High street footfall decreased sharply in December as more shoppers took to online shopping rather than battling the crowds.
The latest BRC-Springboard footfall data shows that footfall fell 3.5 per cent in December, its biggest fall in nearly five years. The December monthly year-on-year figure was significantly below the three-month rolling average of minus 1.9 per cent and the twelve-month rolling average of minus 0.7 per cent.
A number of Yorkshire retailers are feeling the pain that has been caused by higher inflation since the pound slumped after the EU referendum, lower wage rises and increasing uncertainty about the economy.
Last week shares in budget greetings car retailer Card Factory collapsed after it said profits will come in lower as it faces a margin squeeze. The Wakefield-based firm said next year’s trading will be hit by the weak pound and wage inflation, which will see it book an extra £7m to £8m in costs.
Last month double glazing firm Safestyle said trading will be very challenging this year. The Bradford-based firm has blamed a combination of Brexit uncertainty and rising inflation and it now expects 2017 full year underlying pre-tax profit to come in below market expectations.
Another casualty is sofa chain DFS Furniture, which said profits have taken a tumble as consumers rein in spending on big ticket items amid the stalling economy, a fall in confidence and the collapse in the pound.
The Doncaster-based group said pre-tax profits fell 22 per cent to £50m in the year to July 29.
Laith Khalaf, senior analyst at Hargreaves Lansdown, said DFS has been hit by a double whammy of slowing consumer demand and rising costs, stemming from the weaker pound.
The latest BRC-Springboard data, which is out today, showed that all regions showed a drop in footfall in December, the sharpest reductions being experienced by the South West (down 5.2 per cent) Scotland (down 4.7 per cent), and Greater London (down 3.7 per cent).
Yorkshire performed better than the national average with a fall of 3.2 per cent.
High streets and retail parks both saw a decline of 3.1 per cent, while footfall in shopping centres decreased by 3.2 per cent.
Helen Dickinson, chief executive of the British Retail Consortium, said: “The sharp drop in footfall this December, while sales grew overall, underlines how shopping is being transformed by the shift to online.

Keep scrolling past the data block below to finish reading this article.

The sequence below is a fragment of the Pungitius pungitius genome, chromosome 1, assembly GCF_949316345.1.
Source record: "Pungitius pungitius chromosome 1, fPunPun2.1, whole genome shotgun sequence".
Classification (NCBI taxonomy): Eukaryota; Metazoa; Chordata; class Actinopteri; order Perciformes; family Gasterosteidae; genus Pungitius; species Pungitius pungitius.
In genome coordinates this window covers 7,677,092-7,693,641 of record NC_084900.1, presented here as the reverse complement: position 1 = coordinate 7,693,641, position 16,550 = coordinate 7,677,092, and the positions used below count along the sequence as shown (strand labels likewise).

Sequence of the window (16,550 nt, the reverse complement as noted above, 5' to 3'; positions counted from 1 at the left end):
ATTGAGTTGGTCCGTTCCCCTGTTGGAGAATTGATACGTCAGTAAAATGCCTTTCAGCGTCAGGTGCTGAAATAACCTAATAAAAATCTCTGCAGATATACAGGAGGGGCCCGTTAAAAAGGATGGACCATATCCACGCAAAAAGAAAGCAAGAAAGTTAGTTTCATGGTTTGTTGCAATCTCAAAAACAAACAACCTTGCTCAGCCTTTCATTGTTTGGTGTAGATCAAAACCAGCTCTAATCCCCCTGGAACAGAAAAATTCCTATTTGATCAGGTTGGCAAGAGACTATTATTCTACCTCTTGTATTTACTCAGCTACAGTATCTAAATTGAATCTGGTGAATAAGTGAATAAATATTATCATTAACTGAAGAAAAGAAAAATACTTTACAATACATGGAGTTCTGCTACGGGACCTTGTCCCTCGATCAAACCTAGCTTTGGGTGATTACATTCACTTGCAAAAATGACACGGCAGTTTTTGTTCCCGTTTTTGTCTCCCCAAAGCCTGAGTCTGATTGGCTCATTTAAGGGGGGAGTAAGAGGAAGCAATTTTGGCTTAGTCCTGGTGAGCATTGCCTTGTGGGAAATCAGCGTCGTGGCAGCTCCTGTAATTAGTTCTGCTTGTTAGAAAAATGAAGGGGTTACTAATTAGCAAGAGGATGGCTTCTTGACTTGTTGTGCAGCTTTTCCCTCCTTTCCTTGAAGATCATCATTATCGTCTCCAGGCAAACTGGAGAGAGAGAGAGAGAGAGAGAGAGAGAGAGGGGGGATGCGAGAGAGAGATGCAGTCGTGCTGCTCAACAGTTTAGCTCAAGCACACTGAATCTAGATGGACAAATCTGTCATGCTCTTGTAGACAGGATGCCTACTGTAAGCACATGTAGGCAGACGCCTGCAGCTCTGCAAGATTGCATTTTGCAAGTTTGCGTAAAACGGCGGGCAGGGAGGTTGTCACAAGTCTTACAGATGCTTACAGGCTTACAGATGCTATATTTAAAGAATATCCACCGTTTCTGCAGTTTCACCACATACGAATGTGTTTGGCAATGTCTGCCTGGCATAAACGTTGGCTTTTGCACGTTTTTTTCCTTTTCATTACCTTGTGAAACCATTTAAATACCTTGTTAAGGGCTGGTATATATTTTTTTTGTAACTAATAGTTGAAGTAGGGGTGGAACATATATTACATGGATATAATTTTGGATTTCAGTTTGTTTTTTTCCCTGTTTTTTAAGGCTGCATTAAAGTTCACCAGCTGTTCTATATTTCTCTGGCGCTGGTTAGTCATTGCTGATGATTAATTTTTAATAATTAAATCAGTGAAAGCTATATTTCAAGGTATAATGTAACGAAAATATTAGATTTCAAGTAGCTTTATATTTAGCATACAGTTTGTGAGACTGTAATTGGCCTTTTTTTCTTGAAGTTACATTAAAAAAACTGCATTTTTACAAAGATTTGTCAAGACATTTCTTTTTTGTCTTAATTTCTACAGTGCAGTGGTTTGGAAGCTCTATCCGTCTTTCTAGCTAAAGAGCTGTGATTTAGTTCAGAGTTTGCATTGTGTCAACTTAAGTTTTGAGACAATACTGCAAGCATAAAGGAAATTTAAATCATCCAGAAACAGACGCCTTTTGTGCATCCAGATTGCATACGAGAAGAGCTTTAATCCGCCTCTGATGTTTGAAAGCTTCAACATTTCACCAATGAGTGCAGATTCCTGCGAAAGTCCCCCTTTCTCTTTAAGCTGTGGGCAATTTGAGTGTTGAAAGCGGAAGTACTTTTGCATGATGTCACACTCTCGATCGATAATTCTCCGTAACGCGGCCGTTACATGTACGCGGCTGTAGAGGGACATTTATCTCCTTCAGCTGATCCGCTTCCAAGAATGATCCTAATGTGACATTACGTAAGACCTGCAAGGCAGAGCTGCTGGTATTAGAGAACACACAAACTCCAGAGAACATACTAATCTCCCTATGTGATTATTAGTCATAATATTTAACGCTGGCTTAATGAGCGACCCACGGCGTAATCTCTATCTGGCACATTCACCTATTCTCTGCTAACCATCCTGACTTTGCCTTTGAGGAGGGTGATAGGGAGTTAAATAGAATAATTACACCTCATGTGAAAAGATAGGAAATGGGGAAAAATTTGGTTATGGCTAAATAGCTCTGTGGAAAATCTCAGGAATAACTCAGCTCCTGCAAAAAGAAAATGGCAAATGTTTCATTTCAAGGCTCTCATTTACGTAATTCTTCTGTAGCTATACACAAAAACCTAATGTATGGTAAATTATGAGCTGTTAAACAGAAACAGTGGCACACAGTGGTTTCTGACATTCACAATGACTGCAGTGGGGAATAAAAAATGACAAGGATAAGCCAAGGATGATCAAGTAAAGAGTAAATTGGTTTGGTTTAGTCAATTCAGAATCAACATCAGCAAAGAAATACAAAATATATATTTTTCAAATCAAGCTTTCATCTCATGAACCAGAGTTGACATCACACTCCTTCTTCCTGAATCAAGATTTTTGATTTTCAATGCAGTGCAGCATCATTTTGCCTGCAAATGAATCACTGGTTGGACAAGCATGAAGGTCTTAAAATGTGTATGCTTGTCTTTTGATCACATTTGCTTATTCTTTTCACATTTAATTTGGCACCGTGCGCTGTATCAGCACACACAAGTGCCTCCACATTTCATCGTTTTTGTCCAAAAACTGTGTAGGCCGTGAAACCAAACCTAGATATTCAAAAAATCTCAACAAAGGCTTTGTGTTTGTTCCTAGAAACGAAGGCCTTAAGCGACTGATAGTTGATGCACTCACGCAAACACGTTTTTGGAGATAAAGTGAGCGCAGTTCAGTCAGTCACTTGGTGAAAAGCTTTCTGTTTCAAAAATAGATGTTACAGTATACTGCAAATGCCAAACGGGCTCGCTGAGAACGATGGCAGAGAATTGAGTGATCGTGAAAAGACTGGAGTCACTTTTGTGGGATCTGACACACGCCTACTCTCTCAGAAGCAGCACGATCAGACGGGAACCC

“In the past, shoppers would have exclusively visited physical stores to ensure stockings were filled for Christmas. Improved delivery options by both purely digital retailers and those with stores and an online offer mean many purchases of last minute gifts are moving online.
“The squeeze on discretionary spending also contributed to the decline in footfall. Households had to use their money more carefully, researching products online, rather than heading out to stores to browse.“
Retail parks fared slightly better than high streets by providing Christmas shoppers with the convenience of parking, easy click-and-collect, and leisure facilities.
Diane Wehrle, Springboard‘s Marketing and Insights director, said: “The drop in footfall of minus 3.3 per cent in the weeks leading up to Christmas provided a heads up for December, with the final outcome of minus 3.5 per cent of little surprise.
“This is a significant weakening in performance from December 2016 when footfall in retail destinations dropped by just 0.2 per cent, and it is the worst result for any month since March 2013.“
She said high streets and shopping centres struggled to attract customers more than retail parks.
“The resilience of retail parks reflects the rise in online activity in December, which drives click and collect trips, and the better trading performance of food stores versus non-food retailers,” said Ms Wehrle.
“The poor non-food like-for-like in-store sales growth clearly reflects the more severe drop in footfall during retail trading hours in December.
“Shops are losing footfall more quickly than wider retail locations and so have a declining customer base.
“Moving forward into 2018, it is apparent that retailers need to focus on maximising conversion via the core deliverable of best product and customer service with an improved in-store experience, whilst holding their nerve and resisting discounting too early and so protecting margin.”